Does the department attract many overseas students?
European Studies is taught entirely in English, overseas students also take the four-year degree programme in Maastricht. Next to that, European Studies attracts a considerable number of exchange students. These are overseas students from one of our partner universities, who spend six months in Maastricht as part of the exchange programme.

Do I need to attend all classes?
Attendance is mandatory for most classes. We therefore urgently advise you to attend all classes shown on the timetable. Failure to attend will make passing this course very difficult, and put you at a disadvantage when it comes to preparing for your examinations. Learning a foreign language, for example, can be compared to travelling on a high-speed train. You board the train in Year 1, and need to remain on board throughout the journey, which ends in Year 4. 'Disembarking' the train for a few weeks is not recommended; the language train and your fellow passengers will continue the journey without you. If you are absent for longer periods of time, you will miss out on a lot of useful information. Learning a new language involves more than reading a few extra chapters in a book. Furthermore, the European Studies degree course requires students to undertake regular group-based assignments. Your fellow students greatly depend on your presence and contribution.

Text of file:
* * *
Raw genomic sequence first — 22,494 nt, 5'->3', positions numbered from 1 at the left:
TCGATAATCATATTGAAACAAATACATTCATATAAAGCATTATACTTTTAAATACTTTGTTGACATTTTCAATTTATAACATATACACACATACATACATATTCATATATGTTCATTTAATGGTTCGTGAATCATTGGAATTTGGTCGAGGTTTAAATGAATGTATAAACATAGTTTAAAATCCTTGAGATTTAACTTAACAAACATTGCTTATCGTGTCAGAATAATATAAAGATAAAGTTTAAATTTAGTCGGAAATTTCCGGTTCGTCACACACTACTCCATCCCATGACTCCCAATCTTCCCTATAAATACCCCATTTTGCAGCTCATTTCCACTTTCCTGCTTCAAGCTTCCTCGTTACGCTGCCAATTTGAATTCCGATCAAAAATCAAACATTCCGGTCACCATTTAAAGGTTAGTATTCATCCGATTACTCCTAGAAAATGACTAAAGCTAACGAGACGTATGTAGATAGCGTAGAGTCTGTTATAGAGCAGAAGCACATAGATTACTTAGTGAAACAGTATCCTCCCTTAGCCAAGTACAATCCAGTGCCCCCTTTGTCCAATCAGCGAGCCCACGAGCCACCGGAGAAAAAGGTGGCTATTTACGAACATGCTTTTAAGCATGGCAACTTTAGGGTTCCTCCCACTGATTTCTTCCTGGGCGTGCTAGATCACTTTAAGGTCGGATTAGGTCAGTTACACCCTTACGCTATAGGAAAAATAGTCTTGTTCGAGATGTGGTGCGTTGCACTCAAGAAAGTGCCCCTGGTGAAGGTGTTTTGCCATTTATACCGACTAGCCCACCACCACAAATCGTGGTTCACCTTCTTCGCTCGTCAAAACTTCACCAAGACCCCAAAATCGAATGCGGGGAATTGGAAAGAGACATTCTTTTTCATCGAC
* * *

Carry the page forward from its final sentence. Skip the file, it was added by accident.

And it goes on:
Will I be assigned a coach or mentor?
Yes, each student is assigned a coach. We aim to ensure that you are assigned the same coach throughout the four years. The coach is your personal development supervisor. He or she will arrange regular appointments to discuss your academic progress with you. If you are encountering difficulties, your coach will either assist you, or refer you to a specialist.

What are my career options after graduating with a degree in European Studies?
Our European Professionals enter organizations across a broad and diverse spectrum of fields. A degree in European Studies offers employment opportunities in a wide range of industries and sectors. You will of course end up working in an international context. The main strengths of our graduates are an excellent command of foreign languages and communication and organizational talents. They have a thorough understanding of the EU (both culturally and historically, politically and economically), are versatile, and are equally at home in the public and the private sectors. More information on potential career options can be found under the 'career prospects' section of this website.